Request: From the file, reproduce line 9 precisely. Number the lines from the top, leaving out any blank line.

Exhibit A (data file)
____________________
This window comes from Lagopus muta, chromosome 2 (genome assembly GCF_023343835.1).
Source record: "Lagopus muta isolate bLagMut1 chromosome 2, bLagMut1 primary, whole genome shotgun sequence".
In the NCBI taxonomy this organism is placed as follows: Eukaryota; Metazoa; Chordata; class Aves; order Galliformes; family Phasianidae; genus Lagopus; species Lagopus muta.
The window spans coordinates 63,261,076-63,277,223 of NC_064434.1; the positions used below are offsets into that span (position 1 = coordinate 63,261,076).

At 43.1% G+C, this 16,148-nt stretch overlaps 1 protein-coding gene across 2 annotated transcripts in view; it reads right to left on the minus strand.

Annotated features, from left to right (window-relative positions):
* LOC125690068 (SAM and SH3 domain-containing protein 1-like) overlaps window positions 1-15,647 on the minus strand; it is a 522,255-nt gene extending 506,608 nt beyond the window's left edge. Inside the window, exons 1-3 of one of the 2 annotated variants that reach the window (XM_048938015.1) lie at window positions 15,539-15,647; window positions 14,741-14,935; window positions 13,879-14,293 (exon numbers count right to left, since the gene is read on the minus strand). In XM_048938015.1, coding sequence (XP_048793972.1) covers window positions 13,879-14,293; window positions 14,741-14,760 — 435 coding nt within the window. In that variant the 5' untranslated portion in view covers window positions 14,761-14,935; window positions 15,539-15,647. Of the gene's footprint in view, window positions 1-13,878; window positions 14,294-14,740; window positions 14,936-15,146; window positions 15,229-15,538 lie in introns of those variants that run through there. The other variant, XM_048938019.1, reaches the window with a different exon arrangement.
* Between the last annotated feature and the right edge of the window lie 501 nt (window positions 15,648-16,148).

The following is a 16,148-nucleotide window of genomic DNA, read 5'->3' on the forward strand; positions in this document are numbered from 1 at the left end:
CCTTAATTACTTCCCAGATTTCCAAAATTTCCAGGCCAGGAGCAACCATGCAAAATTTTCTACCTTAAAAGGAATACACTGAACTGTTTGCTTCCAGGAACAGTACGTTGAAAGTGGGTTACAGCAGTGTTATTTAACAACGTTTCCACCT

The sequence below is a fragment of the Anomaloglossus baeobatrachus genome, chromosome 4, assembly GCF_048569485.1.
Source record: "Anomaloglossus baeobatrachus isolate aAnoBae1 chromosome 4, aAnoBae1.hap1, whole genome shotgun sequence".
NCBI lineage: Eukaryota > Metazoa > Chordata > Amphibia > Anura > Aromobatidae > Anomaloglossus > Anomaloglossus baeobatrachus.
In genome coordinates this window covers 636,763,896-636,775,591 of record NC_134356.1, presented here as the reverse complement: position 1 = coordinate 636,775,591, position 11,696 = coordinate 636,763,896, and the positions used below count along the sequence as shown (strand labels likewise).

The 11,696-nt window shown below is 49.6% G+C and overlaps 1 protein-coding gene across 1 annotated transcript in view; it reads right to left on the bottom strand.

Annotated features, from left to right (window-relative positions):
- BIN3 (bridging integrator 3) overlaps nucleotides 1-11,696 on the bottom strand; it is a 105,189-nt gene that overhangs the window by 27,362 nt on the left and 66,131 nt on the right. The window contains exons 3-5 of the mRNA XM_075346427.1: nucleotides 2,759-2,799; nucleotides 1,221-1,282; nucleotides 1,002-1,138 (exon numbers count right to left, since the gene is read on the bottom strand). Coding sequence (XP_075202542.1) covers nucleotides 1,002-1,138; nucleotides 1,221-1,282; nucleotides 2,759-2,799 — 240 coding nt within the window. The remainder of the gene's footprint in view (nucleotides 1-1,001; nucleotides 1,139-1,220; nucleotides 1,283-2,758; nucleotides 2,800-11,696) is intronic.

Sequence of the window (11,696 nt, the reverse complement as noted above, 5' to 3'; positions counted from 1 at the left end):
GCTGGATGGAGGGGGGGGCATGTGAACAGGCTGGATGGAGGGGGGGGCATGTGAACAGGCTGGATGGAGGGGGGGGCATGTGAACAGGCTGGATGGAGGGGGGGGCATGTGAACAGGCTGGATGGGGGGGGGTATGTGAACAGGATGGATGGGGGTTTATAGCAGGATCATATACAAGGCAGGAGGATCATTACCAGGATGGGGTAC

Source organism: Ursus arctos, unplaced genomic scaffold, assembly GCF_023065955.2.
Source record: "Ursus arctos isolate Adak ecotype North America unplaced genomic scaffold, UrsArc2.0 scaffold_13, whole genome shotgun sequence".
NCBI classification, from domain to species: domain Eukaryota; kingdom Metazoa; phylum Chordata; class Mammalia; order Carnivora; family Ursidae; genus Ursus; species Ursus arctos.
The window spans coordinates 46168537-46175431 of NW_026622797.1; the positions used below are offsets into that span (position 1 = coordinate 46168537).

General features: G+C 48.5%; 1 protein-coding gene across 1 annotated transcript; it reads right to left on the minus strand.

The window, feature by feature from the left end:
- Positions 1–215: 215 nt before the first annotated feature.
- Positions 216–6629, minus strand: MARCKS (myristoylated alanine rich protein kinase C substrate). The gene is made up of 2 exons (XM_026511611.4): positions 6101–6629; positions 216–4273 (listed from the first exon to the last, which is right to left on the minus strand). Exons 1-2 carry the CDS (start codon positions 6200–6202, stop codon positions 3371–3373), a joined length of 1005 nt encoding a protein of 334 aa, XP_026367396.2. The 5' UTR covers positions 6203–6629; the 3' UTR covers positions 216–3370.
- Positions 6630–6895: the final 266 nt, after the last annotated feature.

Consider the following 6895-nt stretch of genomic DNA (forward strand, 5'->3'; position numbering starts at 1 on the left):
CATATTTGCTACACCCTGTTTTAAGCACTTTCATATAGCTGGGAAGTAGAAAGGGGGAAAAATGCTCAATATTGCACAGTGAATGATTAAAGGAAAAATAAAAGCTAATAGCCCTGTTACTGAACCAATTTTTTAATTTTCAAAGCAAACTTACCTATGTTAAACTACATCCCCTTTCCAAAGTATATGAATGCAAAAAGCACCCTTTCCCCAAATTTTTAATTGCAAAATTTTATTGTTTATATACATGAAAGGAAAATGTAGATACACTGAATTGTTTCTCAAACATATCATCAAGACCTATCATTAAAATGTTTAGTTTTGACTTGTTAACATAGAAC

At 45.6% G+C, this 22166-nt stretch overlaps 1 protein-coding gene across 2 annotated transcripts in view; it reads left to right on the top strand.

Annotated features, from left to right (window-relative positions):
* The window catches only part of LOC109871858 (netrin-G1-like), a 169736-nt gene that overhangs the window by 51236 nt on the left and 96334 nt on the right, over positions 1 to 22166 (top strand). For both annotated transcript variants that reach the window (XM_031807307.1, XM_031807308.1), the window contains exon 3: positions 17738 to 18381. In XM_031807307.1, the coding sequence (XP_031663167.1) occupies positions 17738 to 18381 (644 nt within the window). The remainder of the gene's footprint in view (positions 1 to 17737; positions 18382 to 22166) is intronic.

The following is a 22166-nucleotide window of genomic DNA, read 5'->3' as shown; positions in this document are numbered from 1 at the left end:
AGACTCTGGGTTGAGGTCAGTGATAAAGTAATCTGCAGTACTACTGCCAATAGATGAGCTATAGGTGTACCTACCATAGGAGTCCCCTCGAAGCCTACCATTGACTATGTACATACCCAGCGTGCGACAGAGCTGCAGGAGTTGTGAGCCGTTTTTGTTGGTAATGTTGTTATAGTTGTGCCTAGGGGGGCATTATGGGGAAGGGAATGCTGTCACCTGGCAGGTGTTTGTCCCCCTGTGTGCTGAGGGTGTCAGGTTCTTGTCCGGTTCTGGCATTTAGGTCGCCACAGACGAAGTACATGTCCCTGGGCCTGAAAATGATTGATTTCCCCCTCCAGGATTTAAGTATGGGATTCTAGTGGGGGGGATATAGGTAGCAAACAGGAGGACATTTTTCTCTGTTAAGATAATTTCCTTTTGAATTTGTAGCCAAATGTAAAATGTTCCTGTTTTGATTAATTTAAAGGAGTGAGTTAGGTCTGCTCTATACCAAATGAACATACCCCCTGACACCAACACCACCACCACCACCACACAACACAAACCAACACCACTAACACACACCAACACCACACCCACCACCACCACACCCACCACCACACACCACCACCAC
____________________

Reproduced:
The following is a 16,148-nucleotide window of genomic DNA, read 5'->3' on the forward strand; positions in this document are numbered from 1 at the left end: